Those looking for a low-budget galaxy getaway can now head to the center of Ohio State’s campus.
The Ohio State Planetarium reopened Saturday, drawing some people eager for an afternoon of stargazing.
The OSU Department of Astronomy hosted audiences for free from 1 p.m. to 9 p.m. with 16 half hour long shows. The Department of Astronomy received more than 850 reservations for the planetarium’s grand reopening through its website, according to director of the OSU planetarium Catherine Grier.
The newly renovated planetarium on the fifth floor of Smith Laboratory features a brand new Spitz SciDome XD projection system. The planetarium presentation, which lasted about 20 minutes, showcased stars and constellations in the night sky that are not visible in Columbus because of the light pollution given off by the city.
The renovations cost the department $620,000, almost half of which came from leftover funds from within the College of Arts and Sciences. Other funds were contributed to the project from the Astronomy Department, the College of Arts and Sciences and donations, Grier said.
The show took the audience to different parts of the Earth to view the night sky, then flew through the solar system to see a view of the night sky from Saturn’s moon Tethys.
Viewers saw galaxies in the night sky which were represented by faint hues of light, then were thrust 240 million light years away to see the Milky Way Galaxy as a dot in a cluster of galaxies.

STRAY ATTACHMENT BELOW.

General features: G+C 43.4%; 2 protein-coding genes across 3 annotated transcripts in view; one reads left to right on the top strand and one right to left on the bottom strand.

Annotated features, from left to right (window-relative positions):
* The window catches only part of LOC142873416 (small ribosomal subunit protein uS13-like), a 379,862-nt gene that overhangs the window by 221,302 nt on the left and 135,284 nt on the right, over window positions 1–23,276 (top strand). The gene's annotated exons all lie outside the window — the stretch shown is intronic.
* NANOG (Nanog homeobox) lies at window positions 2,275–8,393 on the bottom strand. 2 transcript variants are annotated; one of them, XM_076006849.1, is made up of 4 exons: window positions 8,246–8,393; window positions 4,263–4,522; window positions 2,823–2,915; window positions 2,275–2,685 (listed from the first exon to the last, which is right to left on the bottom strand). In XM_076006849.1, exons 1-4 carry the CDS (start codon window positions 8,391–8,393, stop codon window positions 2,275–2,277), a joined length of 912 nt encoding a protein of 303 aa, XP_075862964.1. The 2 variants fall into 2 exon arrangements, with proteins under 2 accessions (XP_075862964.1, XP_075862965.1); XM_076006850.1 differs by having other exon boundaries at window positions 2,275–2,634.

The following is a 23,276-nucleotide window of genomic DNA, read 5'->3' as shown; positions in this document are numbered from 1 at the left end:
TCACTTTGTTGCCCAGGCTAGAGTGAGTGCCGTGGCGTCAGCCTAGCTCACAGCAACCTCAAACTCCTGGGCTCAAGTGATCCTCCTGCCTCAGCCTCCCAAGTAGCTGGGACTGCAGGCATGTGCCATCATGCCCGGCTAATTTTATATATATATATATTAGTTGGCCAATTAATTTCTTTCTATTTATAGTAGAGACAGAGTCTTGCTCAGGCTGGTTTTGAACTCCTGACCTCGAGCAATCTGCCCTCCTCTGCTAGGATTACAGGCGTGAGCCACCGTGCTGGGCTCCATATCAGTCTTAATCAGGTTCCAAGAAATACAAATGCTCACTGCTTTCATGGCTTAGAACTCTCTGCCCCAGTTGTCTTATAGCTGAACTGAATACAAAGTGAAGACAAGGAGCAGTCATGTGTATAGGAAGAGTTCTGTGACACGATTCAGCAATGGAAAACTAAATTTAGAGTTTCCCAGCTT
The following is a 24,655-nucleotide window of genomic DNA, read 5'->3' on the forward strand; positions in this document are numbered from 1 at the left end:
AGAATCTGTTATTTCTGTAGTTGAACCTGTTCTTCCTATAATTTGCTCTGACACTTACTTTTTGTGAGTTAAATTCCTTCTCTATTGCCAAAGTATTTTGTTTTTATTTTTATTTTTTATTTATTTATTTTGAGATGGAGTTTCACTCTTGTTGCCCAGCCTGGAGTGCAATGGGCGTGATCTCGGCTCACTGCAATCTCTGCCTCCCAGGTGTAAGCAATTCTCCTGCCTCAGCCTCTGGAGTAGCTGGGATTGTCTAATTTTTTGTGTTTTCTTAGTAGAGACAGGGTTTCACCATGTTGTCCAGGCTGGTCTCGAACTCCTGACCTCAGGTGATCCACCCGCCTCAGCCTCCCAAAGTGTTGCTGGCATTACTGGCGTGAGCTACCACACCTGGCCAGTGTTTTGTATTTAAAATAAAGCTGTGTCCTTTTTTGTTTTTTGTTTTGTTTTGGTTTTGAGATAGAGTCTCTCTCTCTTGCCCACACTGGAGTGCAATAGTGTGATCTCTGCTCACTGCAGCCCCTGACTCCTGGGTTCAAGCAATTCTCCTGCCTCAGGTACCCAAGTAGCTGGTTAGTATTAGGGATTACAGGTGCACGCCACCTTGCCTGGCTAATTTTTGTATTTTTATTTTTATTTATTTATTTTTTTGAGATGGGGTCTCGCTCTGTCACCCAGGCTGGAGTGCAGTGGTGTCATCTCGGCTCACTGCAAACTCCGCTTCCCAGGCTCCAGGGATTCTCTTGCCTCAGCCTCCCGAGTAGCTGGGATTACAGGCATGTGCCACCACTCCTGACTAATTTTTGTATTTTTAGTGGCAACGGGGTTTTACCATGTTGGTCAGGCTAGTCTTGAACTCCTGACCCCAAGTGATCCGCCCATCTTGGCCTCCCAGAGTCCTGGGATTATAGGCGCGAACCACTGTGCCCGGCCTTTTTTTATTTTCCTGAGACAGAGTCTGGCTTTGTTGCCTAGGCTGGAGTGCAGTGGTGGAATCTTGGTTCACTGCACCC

Grier said the new projection system at the OSU Planetarium differs tremendously from the previous system.
“This one has two digital projectors with fish-eye (lenses) on them, so instead of a big, mechanical star ball which is what we had before, this is all digital,” Grier said. “The whole thing is run with computers now. Two projectors each project a half-dome and work together.”
The new projection system replaced the planetarium’s former Spitz A3P opto-mechanical star ball, installed at OSU in 1967, Grier said. The system featured more than 1,500 stars and could show the full range of solar and lunar cycles, according to the Department of Astronomy’s website.
The star ball projector, which cost the university $19,500 at the time, Grier said, was donated by the department to the Perkins Observatory in Delaware, Ohio.
Other renovations during the 16-month closure of the OSU Planetarium included fixing a leaking roof and replacing the dome inside the theater, Grier said.
The new 30-foot dome hosts a high-definition 2560 by 2560 pixel resolution from the new projection system, she said.
The renovations were capped off with the installment of 63 new theater-style seats, slightly tilted back to give viewers a full look at the projection, Grier said.
Associate astronomy professor Jennifer Johnson said she is excited to use the planetarium for her astronomy courses.
“The new planetarium will have a big impact. We are planning a new overview course of astronomy that will have a lab,” Johnson said. “We can stretch our students’ imagination so much more because we can view the universe in many more ways.”
Johnson said the labs will use the planetarium as a part of the course curriculum.
The Department of Astronomy will begin offering free shows to students and the general public in November, Grier said.